- Michael Bretthauer, professor and endoscopist12,
- Geir Hoff, professor and head of screening programme234
- 1University of Oslo, Oslo, Norway
- 2Oslo University Hospital, Oslo
- 3Cancer Registry of Norway, Oslo
- 4Department of Research, Telemark Hospital, Skien, Norway
- Correspondence to: M Bretthauer, Institute of Health and Society, Department of Health Management and Health Economy, University of Oslo, 0317 Oslo, Norway
- Accepted 26 March 2012
In recent decades, cancer screening programmes (screening that is publicly organised and includes invitation procedures for eligible people of the average risk population in the screening area) have been established in many countries. While cancer screening in the context of clinical trials is innovative and investigative, cancer screening programmes themselves are largely static and not designed to generate new, evidence based knowledge. However, screening programmes themselves affect health and healthcare, which may in turn substantially affect the effectiveness of the programmes. Many screening programmes today can be regarded as supertankers; once under way, they are difficult to halt or alter in direction or content. In mammography, increasing concern about the benefits and harms of screening programmes has led to the announcement of an independent review of mammography screening in the United Kingdom.1 Here, we outline new approaches that aim to overcome this obstacle, using the principles of comparative effectiveness research.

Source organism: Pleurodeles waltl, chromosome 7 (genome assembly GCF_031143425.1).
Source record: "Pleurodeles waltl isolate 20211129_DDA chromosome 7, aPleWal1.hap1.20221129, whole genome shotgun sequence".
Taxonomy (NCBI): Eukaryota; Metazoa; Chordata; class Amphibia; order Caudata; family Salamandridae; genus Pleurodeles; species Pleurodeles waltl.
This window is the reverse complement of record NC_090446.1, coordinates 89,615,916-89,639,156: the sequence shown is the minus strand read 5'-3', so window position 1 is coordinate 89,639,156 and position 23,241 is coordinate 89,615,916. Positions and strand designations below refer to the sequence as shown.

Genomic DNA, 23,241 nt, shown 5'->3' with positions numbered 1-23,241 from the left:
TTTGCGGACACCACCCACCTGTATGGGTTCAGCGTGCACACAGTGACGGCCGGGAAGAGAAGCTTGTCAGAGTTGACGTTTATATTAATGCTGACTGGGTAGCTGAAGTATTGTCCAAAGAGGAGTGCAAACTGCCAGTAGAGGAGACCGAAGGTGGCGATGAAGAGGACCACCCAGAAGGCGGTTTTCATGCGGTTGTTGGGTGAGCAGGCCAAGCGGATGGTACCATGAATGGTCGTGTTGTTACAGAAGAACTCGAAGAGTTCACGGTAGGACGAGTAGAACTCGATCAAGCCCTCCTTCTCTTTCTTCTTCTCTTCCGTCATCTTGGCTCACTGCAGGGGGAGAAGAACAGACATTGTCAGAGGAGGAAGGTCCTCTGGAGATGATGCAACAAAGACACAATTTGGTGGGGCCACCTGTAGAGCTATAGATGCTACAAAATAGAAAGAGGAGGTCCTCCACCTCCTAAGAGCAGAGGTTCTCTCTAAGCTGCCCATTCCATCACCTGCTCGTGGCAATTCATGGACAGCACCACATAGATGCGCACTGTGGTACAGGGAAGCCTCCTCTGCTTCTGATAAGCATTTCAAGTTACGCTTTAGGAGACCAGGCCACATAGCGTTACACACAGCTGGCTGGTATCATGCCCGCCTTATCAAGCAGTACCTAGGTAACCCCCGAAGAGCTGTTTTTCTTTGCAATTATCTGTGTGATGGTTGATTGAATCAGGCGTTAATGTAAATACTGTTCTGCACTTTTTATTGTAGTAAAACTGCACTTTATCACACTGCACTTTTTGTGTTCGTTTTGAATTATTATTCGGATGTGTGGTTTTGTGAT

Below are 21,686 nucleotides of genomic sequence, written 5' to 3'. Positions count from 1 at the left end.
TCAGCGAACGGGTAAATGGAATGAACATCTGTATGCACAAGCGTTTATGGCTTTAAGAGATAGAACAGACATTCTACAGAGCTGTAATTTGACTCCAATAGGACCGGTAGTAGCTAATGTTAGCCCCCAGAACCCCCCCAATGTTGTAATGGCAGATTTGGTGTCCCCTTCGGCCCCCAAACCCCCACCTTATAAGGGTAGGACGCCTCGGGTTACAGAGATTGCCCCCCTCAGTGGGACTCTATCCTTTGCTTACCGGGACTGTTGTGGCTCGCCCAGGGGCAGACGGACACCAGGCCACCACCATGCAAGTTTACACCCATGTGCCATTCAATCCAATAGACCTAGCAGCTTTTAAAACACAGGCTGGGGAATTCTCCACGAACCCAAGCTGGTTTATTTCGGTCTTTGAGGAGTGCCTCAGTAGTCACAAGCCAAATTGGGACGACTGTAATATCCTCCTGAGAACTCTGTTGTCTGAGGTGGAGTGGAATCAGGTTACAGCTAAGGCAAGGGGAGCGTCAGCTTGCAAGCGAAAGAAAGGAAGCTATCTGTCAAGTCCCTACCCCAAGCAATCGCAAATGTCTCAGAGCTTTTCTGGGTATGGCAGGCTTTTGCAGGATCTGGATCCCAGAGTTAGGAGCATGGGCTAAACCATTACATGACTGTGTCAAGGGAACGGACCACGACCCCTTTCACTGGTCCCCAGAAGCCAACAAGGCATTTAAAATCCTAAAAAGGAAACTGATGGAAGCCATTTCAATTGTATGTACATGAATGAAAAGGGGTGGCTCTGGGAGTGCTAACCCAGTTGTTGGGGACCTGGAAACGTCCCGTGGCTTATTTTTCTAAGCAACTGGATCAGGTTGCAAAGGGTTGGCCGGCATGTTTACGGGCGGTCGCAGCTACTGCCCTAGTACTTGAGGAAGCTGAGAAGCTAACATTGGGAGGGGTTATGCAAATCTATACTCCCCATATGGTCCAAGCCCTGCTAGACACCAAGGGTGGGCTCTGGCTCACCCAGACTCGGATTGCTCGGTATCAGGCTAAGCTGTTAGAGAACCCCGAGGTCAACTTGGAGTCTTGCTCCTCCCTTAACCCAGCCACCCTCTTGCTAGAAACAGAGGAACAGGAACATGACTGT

Screening programmes change medicine
Breast cancer mortality in Norway has declined since the introduction of the Norwegian breast cancer screening programme in the 1990s. According to new evidence, however, most of the observed decline in mortality is not due to the screening itself but is because of the improved patient care that resulted from the introduction of the screening programme (which was accompanied by reorganisation of breast cancer care, improving quality and awareness).2 This surprising finding indicates that screening tests themselves may be of minor importance for the reduced morbidity and mortality achieved by implementing a screening programme.
In the case of the Norwegian breast cancer screening programme, it was possible to tease out the …